We hope our results will foster more research into privacy expectation types, and the proposed conceptual model can provide coherent guidance for future studies related to privacy expectations. Below, we conclude with important implications.

9.1. Studies Must Explicitly Consider the Type of Privacy Expectation

To measure privacy expectations accurately, studies must identify and elicit the type relevant for the study. Studies in the past have inadvertently not done so (Earp et al., 2005; Gomez et al., 2009; Liu et al., 2011; Lin et al., 2012; Wijesekera et al., 2015; Martin and Shilton, 2016a,b). For example, one study used “would you expect it to access your precise location?” to measure what users think i.e., elicit expectations related to the Predicted type (Lin et al., 2012). Another study used “how much did you expect this app to be accessing this resource?” to measure what users desire i.e., elicit expectations related to the Desired type (Wijesekera et al., 2015). Two studies asked users to rate the statement “This application meets my privacy expectations” to elicit expectations related to the Deserved type (Martin and Shilton, 2016a,b). To measure expectations accurately, these studies must make the privacy expectation type explicit. The design of our empirical study can inform the design of future studies.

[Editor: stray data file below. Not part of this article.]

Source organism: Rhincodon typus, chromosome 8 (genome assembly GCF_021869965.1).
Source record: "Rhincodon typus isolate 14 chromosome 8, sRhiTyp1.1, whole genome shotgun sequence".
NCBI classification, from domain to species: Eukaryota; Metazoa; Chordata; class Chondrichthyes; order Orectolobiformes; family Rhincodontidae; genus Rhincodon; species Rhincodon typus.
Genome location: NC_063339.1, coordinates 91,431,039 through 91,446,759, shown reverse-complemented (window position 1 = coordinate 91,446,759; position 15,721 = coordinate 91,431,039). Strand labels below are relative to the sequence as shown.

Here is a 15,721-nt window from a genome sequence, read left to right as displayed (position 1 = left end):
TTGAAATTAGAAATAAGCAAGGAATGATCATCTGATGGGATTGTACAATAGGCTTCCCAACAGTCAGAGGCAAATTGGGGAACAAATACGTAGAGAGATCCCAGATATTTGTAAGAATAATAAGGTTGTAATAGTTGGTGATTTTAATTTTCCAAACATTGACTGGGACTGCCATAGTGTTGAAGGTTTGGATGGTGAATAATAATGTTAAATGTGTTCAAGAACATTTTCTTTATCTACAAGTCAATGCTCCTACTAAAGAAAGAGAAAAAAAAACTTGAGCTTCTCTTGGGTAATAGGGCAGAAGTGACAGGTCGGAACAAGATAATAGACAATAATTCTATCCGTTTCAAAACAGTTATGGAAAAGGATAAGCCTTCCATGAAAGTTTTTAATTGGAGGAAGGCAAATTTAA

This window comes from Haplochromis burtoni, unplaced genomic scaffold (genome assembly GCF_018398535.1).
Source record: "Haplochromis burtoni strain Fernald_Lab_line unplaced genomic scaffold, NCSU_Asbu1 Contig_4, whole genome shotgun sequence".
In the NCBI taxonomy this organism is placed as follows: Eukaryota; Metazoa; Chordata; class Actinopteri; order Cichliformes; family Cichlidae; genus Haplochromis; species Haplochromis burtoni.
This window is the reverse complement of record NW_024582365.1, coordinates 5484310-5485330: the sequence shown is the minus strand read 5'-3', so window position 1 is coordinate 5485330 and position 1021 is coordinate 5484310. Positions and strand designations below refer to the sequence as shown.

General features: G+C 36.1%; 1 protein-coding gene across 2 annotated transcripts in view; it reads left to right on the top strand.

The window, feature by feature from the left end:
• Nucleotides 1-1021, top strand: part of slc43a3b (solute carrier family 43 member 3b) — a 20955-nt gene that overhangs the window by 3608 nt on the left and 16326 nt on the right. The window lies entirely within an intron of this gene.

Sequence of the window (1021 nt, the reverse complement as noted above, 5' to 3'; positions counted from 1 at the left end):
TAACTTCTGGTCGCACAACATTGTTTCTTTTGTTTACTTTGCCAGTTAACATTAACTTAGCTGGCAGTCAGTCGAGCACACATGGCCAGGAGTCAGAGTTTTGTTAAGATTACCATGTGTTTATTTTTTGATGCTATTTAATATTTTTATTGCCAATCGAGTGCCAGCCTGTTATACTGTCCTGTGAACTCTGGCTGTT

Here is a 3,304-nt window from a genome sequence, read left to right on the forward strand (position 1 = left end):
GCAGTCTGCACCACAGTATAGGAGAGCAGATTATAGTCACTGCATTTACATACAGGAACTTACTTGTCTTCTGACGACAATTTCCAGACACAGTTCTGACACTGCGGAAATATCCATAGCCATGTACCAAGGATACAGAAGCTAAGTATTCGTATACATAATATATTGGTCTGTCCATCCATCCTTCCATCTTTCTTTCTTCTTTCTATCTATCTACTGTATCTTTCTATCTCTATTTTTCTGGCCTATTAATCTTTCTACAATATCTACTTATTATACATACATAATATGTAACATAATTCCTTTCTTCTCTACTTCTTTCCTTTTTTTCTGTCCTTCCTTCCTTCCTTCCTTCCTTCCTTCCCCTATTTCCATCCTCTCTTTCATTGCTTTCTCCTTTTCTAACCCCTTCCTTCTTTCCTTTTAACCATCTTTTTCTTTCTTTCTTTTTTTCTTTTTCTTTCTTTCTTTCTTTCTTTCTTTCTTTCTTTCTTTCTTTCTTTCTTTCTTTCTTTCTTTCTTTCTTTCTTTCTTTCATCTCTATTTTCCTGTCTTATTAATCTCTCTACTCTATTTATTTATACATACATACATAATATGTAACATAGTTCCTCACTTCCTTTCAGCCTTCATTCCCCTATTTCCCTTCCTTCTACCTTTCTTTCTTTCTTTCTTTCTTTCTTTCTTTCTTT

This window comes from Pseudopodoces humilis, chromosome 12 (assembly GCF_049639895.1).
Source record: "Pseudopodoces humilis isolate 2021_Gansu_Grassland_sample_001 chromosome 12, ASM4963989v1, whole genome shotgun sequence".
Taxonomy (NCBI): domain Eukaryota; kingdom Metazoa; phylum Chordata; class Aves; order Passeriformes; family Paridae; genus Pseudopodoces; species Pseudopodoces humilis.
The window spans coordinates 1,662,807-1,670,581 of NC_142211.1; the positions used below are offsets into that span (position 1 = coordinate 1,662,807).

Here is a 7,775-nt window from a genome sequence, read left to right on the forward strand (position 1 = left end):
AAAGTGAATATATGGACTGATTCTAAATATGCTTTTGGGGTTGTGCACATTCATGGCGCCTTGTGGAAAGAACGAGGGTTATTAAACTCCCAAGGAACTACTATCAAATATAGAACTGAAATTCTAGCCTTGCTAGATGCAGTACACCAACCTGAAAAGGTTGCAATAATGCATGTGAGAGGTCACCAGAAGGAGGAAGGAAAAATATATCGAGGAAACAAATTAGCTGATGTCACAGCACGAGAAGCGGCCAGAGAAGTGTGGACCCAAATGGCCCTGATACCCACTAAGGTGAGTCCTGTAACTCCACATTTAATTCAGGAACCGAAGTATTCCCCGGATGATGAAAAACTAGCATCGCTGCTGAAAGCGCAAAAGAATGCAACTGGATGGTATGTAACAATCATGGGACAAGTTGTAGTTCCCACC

9.2. Privacy Research Must Focus on All Privacy Expectation Types

By largely studying user preferences, research in the privacy domain has implicitly focused on the Desired type. It is important to study other types of privacy expectations. For instance, Turow et al. found that 66% of Americans do not desire websites to show them ads tailored to their interests (Turow et al., 2009). However, Americans' Desired level is different than their Minimum level even in a privacy sensitive-scenario. Hence, it is important to study whether tailored ads meet Americans' minimum expectations.

Studies that measure the privacy paradox (Berendt et al., 2005; Norberg et al., 2007) i.e., the gap between stated privacy preferences and actual privacy behavior may benefit from considering the Minimum expectation type in addition to preferences or the Desired type. If the studies also measured the Minimum expectation, they may find that the gap is smaller and the stated behavior is more aligned with the actual behavior.